Informal urbanism – generally characterized by unregulated or Illegal economic and social interaction driven by marginalized populations – has long been seen as a distinguishing feature of day-to-day life in burgeoning cities in the global South.
Claire Herbert, during a talk Friday at the University Michigan, argued that a similar societal informality exists in declining urban areas in the developed global North – and Detroit is a textbook example.
Herbert is an assistant professor of sociology at Drexel University; she earned her PhD from U-M in 2016. Her presentation, part of the Detroit School lecture series, was based on her book, Urban Decline and the Rise of Property Informality in Detroit, which is under contract with University of California Press.
Property informality in Detroit includes squatting in, scrapping metal and other materials from, and demolishing abandoned buildings.
“What initially surprised me was Detroit residents accepting and encouraging violations of the law and personal property rights,” Herbert said. “Residents are supporting illegal property use to improve their neighborhoods.”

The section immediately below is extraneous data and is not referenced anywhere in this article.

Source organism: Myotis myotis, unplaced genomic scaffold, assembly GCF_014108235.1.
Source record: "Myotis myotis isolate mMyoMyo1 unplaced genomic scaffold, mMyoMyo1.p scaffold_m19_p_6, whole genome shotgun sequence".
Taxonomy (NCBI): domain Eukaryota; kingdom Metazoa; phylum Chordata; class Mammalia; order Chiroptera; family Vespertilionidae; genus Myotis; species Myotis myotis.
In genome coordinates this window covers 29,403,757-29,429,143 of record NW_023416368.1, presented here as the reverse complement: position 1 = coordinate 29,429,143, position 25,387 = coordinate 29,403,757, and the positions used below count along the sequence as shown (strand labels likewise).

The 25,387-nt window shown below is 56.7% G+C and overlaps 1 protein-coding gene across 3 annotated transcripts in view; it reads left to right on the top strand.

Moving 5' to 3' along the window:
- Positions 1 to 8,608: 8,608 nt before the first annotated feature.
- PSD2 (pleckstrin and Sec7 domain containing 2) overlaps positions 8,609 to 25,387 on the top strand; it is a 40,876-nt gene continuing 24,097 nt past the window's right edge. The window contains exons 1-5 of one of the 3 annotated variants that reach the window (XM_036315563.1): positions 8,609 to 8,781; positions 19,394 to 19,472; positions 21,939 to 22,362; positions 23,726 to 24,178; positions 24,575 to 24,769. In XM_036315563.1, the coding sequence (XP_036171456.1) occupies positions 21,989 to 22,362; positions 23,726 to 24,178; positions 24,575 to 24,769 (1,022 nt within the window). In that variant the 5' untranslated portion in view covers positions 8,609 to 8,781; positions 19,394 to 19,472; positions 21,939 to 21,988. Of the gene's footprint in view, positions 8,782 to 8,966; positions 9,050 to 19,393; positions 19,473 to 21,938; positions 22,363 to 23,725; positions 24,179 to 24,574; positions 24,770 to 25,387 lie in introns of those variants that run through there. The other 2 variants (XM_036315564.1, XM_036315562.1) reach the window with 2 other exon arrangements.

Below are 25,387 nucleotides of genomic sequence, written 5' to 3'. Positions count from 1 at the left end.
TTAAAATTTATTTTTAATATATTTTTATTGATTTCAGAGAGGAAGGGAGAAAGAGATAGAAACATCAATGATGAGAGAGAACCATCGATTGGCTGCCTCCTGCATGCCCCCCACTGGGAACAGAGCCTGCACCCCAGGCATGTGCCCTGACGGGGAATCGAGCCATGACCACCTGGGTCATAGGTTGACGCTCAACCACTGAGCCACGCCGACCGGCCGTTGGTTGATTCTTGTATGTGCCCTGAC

Detroit has more than 70,000 abandoned buildings and 90,000 vacant lots, which upends traditional sentiment about the sanctity of property rights and houses being assets worth investing in. At the same time, the city lacks resources to respond to property crimes such as trespassing and vandalism. “Property (in many parts of Detroit) has little economic value and is more of a liability than an asset,” Herbert said. “There is no functioning property market in many areas.”
In such an environment, she points out, a squatter can be a stable presence in a neighborhood – and preferable to a decaying, vacant house that contributes to blight and may be used for drug trafficking and prostitution. Similarly, a resident who salvages fixtures from an unrepairable abandoned home to fix up a viable house is arguably improving the neighborhood. Someone practicing “urban gardening” on vacant property – while illegal – is better than the alternative.
Herbert labels this an “ethos of care” and argues that “in Detroit . . . the moral directionality of these actions is inverted.”
“Informality presents a legal and moral conundrum,” she said, “and reveals fissures in the hegemony of private property.” Policies designed to address these issues need to acknowledge that, she said. “The rationality of informality can inform just policy responses,” Herbert said. “Models that replicate the idea of private ownership may not be viable.”